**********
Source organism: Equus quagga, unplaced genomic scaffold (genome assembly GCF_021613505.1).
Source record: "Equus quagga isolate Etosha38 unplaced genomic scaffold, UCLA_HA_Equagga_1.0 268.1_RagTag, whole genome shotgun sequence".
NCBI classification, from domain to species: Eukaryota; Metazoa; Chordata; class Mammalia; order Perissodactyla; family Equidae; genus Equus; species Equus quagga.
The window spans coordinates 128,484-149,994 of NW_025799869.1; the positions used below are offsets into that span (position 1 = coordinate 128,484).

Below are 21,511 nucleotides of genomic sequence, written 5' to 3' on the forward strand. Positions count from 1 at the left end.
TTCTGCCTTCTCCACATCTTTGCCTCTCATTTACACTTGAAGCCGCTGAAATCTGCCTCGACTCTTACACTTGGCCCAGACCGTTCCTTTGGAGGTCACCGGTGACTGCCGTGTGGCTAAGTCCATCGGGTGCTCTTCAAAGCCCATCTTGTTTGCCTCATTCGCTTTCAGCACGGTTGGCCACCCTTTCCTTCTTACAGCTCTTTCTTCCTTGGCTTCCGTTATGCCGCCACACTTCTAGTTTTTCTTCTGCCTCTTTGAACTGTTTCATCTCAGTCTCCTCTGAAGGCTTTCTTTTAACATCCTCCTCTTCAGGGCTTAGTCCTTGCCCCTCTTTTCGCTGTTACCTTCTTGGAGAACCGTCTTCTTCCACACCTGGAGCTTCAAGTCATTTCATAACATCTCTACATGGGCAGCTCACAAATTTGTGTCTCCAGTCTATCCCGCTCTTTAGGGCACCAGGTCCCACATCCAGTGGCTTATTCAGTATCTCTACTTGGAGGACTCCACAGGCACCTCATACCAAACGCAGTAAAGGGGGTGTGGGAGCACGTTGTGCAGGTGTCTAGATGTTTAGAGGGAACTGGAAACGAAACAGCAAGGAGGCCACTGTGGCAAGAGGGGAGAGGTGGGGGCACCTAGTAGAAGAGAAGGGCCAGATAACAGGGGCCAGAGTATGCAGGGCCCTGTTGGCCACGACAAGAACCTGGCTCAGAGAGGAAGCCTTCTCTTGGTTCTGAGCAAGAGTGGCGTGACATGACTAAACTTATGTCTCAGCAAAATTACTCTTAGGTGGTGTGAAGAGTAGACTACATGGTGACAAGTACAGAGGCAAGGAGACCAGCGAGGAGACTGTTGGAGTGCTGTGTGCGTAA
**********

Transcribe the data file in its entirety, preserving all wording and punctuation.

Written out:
Source organism: Equus quagga, unplaced genomic scaffold (genome assembly GCF_021613505.1).
Source record: "Equus quagga isolate Etosha38 unplaced genomic scaffold, UCLA_HA_Equagga_1.0 268.1_RagTag, whole genome shotgun sequence".
NCBI classification, from domain to species: Eukaryota; Metazoa; Chordata; class Mammalia; order Perissodactyla; family Equidae; genus Equus; species Equus quagga.
The window spans coordinates 128,484-149,994 of NW_025799869.1; the positions used below are offsets into that span (position 1 = coordinate 128,484).

Below are 21,511 nucleotides of genomic sequence, written 5' to 3' on the forward strand. Positions count from 1 at the left end.
TTCTGCCTTCTCCACATCTTTGCCTCTCATTTACACTTGAAGCCGCTGAAATCTGCCTCGACTCTTACACTTGGCCCAGACCGTTCCTTTGGAGGTCACCGGTGACTGCCGTGTGGCTAAGTCCATCGGGTGCTCTTCAAAGCCCATCTTGTTTGCCTCATTCGCTTTCAGCACGGTTGGCCACCCTTTCCTTCTTACAGCTCTTTCTTCCTTGGCTTCCGTTATGCCGCCACACTTCTAGTTTTTCTTCTGCCTCTTTGAACTGTTTCATCTCAGTCTCCTCTGAAGGCTTTCTTTTAACATCCTCCTCTTCAGGGCTTAGTCCTTGCCCCTCTTTTCGCTGTTACCTTCTTGGAGAACCGTCTTCTTCCACACCTGGAGCTTCAAGTCATTTCATAACATCTCTACATGGGCAGCTCACAAATTTGTGTCTCCAGTCTATCCCGCTCTTTAGGGCACCAGGTCCCACATCCAGTGGCTTATTCAGTATCTCTACTTGGAGGACTCCACAGGCACCTCATACCAAACGCAGTAAAGGGGGTGTGGGAGCACGTTGTGCAGGTGTCTAGATGTTTAGAGGGAACTGGAAACGAAACAGCAAGGAGGCCACTGTGGCAAGAGGGGAGAGGTGGGGGCACCTAGTAGAAGAGAAGGGCCAGATAACAGGGGCCAGAGTATGCAGGGCCCTGTTGGCCACGACAAGAACCTGGCTCAGAGAGGAAGCCTTCTCTTGGTTCTGAGCAAGAGTGGCGTGACATGACTAAACTTATGTCTCAGCAAAATTACTCTTAGGTGGTGTGAAGAGTAGACTACATGGTGACAAGTACAGAGGCAAGGAGACCAGCGAGGAGACTGTTGGAGTGCTGTGTGCGTAA